The Glendale, Ariz., City Council Monday signed a 15-year, $225 million lease agreement with the prospective new owners of the NHL Phoenix Coyotes, keeping the team in that suburb of Phoenix. It was considered a bit of an upset that the agreement was reached and the prevailing wisdom was that the franchise was going to be moved, with Seattle said to be the leading candidate for the relocation.
But, according to a highly placed Portland Trail Blazer source, the Blazers were closely monitoring the situation, had been in discussions with the NHL and were ready to make an offer for the franchise in order to move it to Portland's Rose Garden, if the lease in Glendale didn't work out. The interest by the Blazers was considered serious, by the team and the NHL, with much time spent on financial analysis and projections. It is believed the team could consolidate several of its operations to serve both basketball and hockey while adding another full-time tenant for the arena.
Trail Blazer owner Paul Allen was said to be fully on board with the acquisition of the team, as long as the price and terms made financial sense. The Phoenix team is currently owned by the NHL and is valued somewhere in the neighborhood of $200 million. The Trail Blazer source said, "Allen continues to be very supportive of investing in things that are good for the Portland market."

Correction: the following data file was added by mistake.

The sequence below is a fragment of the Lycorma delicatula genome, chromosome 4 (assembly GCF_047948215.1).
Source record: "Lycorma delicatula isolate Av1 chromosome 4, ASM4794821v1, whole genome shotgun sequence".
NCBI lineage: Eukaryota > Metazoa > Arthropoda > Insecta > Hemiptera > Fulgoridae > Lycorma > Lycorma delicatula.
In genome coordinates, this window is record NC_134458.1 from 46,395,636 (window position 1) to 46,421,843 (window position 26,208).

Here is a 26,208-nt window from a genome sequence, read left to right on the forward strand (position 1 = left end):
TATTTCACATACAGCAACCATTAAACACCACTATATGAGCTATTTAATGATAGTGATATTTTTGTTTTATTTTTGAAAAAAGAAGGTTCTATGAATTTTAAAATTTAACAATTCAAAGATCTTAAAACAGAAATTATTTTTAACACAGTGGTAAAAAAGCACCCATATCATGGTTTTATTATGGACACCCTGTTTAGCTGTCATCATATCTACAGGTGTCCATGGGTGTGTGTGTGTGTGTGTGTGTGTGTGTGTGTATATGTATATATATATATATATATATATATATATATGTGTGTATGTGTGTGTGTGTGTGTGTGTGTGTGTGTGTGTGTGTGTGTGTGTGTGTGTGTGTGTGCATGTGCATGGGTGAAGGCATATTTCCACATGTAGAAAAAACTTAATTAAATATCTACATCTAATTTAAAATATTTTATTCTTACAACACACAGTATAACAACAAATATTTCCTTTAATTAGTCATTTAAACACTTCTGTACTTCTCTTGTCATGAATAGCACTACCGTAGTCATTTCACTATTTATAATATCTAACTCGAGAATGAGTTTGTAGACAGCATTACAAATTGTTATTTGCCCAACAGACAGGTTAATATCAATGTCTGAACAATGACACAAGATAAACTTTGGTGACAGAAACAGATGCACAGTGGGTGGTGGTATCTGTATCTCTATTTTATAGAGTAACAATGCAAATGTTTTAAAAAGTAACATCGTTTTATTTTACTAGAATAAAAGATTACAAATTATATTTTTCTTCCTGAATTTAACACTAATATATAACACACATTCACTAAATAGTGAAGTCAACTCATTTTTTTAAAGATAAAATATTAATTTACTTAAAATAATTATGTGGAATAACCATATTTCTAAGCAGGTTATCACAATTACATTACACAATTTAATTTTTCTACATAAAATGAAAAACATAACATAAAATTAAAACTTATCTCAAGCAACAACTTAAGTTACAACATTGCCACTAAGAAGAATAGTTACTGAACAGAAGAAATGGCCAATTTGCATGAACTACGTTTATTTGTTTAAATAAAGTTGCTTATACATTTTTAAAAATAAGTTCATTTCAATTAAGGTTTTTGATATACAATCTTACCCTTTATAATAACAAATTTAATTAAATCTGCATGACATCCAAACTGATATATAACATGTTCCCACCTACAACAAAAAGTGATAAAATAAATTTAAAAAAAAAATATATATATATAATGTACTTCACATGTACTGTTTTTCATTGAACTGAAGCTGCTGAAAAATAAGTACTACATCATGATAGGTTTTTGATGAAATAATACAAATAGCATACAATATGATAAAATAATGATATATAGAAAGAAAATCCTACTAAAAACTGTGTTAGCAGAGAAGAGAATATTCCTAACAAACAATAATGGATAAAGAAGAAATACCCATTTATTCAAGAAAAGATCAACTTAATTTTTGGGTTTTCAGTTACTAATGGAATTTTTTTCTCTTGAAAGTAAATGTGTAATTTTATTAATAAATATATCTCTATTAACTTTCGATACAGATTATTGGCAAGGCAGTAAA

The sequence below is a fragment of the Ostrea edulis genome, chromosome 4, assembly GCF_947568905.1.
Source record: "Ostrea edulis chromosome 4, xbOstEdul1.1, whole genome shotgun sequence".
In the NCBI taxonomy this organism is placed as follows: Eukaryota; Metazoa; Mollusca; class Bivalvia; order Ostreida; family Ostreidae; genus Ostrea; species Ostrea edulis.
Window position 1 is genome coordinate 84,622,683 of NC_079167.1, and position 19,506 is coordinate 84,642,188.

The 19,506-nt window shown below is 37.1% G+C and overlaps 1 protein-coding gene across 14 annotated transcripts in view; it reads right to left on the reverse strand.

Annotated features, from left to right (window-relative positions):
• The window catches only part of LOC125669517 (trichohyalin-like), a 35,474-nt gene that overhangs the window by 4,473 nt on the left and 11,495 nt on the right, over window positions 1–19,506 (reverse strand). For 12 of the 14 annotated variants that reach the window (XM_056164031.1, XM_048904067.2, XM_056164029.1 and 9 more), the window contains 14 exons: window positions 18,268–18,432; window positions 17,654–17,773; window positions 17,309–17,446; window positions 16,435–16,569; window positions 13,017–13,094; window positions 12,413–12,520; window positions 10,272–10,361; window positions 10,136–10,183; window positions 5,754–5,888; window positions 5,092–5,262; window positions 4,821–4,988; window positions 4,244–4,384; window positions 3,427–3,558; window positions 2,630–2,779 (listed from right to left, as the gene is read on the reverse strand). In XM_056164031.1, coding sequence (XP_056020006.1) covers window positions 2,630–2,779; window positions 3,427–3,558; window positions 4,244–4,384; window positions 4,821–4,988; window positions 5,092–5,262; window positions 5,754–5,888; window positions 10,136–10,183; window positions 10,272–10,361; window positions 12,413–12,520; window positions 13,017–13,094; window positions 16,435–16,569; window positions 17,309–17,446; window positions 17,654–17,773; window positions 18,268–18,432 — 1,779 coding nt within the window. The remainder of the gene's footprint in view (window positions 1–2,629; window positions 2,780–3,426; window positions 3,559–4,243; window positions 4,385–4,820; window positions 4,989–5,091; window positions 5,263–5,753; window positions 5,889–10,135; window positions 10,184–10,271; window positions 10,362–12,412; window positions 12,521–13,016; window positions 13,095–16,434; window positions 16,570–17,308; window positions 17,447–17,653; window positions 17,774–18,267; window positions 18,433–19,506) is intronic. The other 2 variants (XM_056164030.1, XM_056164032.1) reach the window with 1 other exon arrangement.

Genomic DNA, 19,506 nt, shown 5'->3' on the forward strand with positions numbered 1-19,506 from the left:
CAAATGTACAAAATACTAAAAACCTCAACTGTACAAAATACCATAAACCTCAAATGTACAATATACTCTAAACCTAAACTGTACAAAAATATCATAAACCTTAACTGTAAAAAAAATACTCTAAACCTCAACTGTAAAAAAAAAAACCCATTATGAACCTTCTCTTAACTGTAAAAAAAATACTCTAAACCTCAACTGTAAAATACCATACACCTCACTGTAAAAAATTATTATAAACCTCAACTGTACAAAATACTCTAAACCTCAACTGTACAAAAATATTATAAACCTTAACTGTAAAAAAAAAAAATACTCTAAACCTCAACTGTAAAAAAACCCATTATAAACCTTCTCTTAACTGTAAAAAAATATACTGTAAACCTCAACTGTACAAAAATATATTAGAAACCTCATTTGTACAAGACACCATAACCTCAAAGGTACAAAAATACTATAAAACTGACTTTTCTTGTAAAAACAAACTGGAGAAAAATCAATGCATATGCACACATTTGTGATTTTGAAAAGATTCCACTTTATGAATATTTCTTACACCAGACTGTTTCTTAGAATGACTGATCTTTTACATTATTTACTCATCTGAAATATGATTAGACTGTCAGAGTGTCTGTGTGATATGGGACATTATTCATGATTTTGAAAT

It is not the first time the franchise has shown an interest in acquiring an NHL team for an arena that is considered at least as well-suited for hockey as it is for basketball. The Trail Blazers actually thought they were very close to closing a deal to purchase the Pittsburgh Penguins in the late 1990s but former player Mario Lemieux stepped up to put together an ownership group in the 11th hour that kept the franchise in the steel city.
Phoenix has been a problem market for the NHL. The arena in Glendale is considered remote for many Phoenix fans and the lease terms have been difficult. The NHL wants to keep the franchise in the West and a team in Portland or Seattle would be a nice travel partner for the current franchise in Vancouver. Long term, the league is said to be interested in franchises in both Seattle and Portland, setting up the regional rivalry that has been so integral in the growth of northwest soccer franchises.